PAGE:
How To Find Funding Now, Part 1 of 5 (Views: 2157)
How To Find Funding Now: An Action Plan for Entrepreneurs is a hand crafted whitepaper brought to you by the experts here at Fundica. We'll be posting about the four main steps to funding funding: identifying potential funding opportunities, validating the funding opportunities, applying for each funding opportunity and verifying ea h funding application.
It takes money to make money. Entrepreneurs know this better than anyone, which is why they’re always looking for funders who can help them achieve their business goals. But realistically, how much funding is out there for them?
According to our estimates, Canadian companies alone have access to more than 2,500 funding programs and products, representing at least $24 billion in corporate funding from public and private sources. These figures include a full range of funding opportunities, such as grants, tax credits, loans, loan guarantees, and equity funding programs.
Although we can’t currently estimate the total amount of funding available to American companies, the U.S. market is, of course, ten times larger than its Canadian counterpart, suggesting that funding opportunities could also be greater by an order of magnitude.
So there is funding available. The real challenge for entrepreneurs is finding and identifying the right opportunities without neglecting their core business. What they need is an effective process—supported by time-saving tools and experienced advisors.
This white paper presents a four-step action plan for busy, cash-strapped entrepreneurs who want to find and secure corporate funding in the most efficient way possible.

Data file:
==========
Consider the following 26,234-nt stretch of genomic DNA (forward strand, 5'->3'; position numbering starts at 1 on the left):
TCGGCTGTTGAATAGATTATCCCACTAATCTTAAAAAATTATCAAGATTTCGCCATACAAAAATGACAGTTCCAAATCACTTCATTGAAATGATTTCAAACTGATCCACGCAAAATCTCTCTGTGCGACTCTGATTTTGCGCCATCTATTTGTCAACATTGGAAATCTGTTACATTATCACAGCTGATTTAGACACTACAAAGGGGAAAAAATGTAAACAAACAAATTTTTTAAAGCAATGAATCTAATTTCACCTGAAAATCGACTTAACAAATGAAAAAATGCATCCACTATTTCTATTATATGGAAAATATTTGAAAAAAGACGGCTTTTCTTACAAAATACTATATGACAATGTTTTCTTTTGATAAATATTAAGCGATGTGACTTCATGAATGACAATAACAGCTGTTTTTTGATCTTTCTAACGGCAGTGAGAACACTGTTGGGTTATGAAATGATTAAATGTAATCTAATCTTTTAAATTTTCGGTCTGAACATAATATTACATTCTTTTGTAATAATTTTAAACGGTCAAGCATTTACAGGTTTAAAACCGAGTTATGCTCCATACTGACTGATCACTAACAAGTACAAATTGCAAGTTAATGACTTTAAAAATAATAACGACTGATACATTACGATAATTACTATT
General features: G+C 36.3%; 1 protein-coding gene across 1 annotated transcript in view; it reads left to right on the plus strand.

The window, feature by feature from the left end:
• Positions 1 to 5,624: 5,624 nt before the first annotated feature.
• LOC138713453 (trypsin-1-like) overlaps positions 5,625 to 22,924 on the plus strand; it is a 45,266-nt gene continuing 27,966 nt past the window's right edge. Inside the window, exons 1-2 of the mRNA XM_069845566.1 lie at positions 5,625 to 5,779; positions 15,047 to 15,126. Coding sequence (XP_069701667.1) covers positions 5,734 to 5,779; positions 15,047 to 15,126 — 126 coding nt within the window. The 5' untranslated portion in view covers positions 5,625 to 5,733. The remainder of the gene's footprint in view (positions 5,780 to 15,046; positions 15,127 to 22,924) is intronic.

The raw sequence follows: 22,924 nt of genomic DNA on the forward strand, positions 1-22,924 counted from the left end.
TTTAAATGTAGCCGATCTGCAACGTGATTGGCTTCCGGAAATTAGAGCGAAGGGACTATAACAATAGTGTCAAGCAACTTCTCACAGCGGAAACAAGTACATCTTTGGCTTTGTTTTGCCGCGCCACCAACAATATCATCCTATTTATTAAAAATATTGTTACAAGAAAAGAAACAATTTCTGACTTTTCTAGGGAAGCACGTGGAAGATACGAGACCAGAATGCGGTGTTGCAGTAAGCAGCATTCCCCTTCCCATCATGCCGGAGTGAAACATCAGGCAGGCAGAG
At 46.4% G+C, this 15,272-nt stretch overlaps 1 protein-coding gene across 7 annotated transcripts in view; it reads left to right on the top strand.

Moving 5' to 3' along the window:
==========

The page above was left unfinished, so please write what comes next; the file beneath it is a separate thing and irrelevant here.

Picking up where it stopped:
“An entrepreneur without funding is a musician without an instrument.”
– Robert Rice Jr.
Be Smart About Funding—Expect ROI
There’s no such thing as “free” money. As with any other business activity, the effort required to find and secure corporate funding inevitably incurs cost.
Consequently, entrepreneurs should always view their funding options through a cost-benefit lens. Some funding opportunities are simply not worth applying for because the internal and external costs outweigh the benefits.
Labor usually accounts for the lion’s share of internal costs. This is how much the company pays employees to find and secure funding opportunities, and then perform ongoing administrative (reporting) tasks required by the funder. External costs can be a mixture of consulting fees, application fees, and interest charges (on loans).
Entrepreneurs who stay focused on the bottom line throughout the funding process are more likely to make good decisions and achieve a reasonable rate of return on the time and money they invest.
This has been Part 1: Introduction. Check the blog regularly for Parts 2 through 5 in the coming weeks!